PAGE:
Alternatively, we might read ‘being made responsible’ by institutions imposed ‘in our name’ in the forward-looking sense, since it might be plausible that members of the group may be liable to share the burdens of correcting wrongs committed by the group agent.53 The thought now may be construed along the following lines: if the state as a collective agent is properly seen as acting in the name of its citizens, i.e. legitimately, and if it is responsible for some morally objectionable situation, then the costs of correcting or eliminating the problematic situation are legitimately imposed on its citizens. Therefore, citizens have special standing to demand that the collective agent avoid creating such situations. To the extent that morally arbitrary inequalities are objectionable, citizens have special standing to demand that the state does not sustain such inequalities. On this reading, the special justification regarding coercive rules that is owed to citizens is explained with reference not to their claim against being made complicit in wrongs but to their interest in not being compelled to share the burdens of correcting the wrongs committed in their name.

At this point in the discussion, the problem with this way of justifying the restriction of the presumption against arbitrary inequalities to those who are citizens of a shared state should be obvious. Citizens’ interest in not being compelled to bear the burdens of correcting wrongs committed by their state ‘in their name’ can only support their demand against inequalities if the inequalities are indeed wrong. By contrast, if they are not independently problematic, then the state has no responsibility to correct them and citizens cannot legitimately be compelled to bear the costs of correction. Therefore, whether citizens’ interest in not being compelled to bear the costs of correcting their state’s wrongs justifies their special standing to demand that it refrain from sustaining inequalities depends on whether those inequalities are wrong. Once again, if they are wrong, that may be because they are independently problematic or because they are made so on account of the responsibility thesis. In the first case, the political conception is assumed to be false, whereas the second alternative is untenable because of its dependence on the responsibility thesis. In either case, the ‘in our name’ condition does little independent work.54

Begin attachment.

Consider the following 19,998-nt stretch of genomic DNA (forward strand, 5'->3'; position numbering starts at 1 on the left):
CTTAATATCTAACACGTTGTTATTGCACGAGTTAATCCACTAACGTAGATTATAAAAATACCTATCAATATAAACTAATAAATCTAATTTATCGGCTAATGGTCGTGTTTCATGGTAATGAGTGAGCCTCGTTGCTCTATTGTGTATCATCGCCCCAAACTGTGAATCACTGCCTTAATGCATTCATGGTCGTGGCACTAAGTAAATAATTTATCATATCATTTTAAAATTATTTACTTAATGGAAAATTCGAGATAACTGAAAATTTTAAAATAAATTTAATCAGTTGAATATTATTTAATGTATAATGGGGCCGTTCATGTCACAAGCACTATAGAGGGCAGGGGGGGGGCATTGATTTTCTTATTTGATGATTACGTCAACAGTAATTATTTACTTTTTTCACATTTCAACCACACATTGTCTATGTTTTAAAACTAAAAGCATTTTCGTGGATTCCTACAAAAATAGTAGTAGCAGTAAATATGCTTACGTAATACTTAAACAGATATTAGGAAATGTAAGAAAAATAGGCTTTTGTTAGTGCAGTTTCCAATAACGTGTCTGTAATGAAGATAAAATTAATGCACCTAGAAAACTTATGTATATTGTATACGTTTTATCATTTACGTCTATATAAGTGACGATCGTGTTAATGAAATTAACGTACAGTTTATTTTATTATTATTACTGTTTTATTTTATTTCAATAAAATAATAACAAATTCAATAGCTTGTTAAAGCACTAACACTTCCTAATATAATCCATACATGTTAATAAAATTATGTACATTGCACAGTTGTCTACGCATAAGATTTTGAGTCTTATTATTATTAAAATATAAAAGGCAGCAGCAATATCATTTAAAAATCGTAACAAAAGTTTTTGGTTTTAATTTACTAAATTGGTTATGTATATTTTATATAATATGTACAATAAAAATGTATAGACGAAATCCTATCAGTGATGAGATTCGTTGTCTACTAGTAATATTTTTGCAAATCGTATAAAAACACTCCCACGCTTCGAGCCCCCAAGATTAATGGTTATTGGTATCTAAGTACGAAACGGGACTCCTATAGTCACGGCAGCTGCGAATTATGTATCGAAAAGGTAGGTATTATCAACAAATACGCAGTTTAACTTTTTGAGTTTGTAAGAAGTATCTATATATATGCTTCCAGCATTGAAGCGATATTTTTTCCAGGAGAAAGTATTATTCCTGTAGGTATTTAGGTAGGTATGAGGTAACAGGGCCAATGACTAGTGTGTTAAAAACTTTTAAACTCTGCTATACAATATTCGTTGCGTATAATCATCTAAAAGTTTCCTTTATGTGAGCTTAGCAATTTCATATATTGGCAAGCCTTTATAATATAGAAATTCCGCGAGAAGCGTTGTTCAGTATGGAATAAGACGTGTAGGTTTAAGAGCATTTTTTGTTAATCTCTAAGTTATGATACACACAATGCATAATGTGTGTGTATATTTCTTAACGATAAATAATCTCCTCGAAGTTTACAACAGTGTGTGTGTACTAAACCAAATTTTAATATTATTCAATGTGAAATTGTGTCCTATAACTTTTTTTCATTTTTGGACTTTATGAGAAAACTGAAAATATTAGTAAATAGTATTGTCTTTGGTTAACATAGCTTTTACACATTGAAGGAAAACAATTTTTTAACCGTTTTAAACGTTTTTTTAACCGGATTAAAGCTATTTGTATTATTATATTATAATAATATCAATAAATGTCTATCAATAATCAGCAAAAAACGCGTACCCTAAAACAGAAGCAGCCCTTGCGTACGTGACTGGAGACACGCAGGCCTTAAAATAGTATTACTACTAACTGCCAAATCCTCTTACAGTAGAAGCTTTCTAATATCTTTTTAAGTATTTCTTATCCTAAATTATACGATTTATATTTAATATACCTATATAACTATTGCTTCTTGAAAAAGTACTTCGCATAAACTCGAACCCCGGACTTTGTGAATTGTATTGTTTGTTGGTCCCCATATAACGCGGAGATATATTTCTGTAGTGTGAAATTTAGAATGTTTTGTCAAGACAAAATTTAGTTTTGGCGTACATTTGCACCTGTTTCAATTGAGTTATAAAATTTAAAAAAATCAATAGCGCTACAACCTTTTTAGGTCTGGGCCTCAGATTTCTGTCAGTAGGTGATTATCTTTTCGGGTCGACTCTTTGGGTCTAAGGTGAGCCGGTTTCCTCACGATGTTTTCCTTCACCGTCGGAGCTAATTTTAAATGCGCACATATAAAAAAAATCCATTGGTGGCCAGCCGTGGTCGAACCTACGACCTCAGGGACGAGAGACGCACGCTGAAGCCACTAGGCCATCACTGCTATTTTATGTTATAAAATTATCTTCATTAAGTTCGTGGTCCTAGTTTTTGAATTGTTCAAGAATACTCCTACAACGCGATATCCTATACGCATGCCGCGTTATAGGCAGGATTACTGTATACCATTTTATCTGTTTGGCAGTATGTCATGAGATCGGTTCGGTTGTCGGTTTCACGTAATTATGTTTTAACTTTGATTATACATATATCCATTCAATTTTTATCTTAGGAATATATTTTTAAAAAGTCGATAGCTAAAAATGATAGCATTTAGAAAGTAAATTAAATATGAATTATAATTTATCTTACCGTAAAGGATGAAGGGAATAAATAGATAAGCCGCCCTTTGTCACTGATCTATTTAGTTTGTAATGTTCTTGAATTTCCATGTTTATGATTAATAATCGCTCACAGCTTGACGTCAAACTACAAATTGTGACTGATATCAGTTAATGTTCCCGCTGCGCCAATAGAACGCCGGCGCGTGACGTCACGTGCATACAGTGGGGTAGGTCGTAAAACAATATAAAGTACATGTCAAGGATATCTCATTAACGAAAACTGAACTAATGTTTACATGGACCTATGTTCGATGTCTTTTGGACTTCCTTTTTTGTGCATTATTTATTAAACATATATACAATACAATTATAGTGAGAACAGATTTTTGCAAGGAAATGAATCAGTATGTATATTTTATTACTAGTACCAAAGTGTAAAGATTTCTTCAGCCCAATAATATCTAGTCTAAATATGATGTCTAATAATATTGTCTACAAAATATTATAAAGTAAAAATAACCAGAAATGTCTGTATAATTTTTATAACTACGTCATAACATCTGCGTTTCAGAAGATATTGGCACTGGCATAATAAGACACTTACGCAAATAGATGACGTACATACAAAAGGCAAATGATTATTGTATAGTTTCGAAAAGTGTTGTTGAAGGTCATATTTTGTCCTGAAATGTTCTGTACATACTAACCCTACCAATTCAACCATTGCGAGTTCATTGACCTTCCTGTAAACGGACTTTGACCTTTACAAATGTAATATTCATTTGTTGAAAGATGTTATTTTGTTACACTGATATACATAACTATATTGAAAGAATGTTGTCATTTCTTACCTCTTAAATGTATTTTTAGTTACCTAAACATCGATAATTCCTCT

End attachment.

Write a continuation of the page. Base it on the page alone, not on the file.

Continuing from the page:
I conclude therefore that on neither of the two plausible readings does the ‘in our name’ condition contribute to justifying the scope restriction of the presumption against arbitrary inequalities to those subject to the authority of the state. It either assumes the independent wrongness of such inequalities, in which case the political conception is defeated for that reason, or it is dependent on the responsibility thesis and fails for that reason.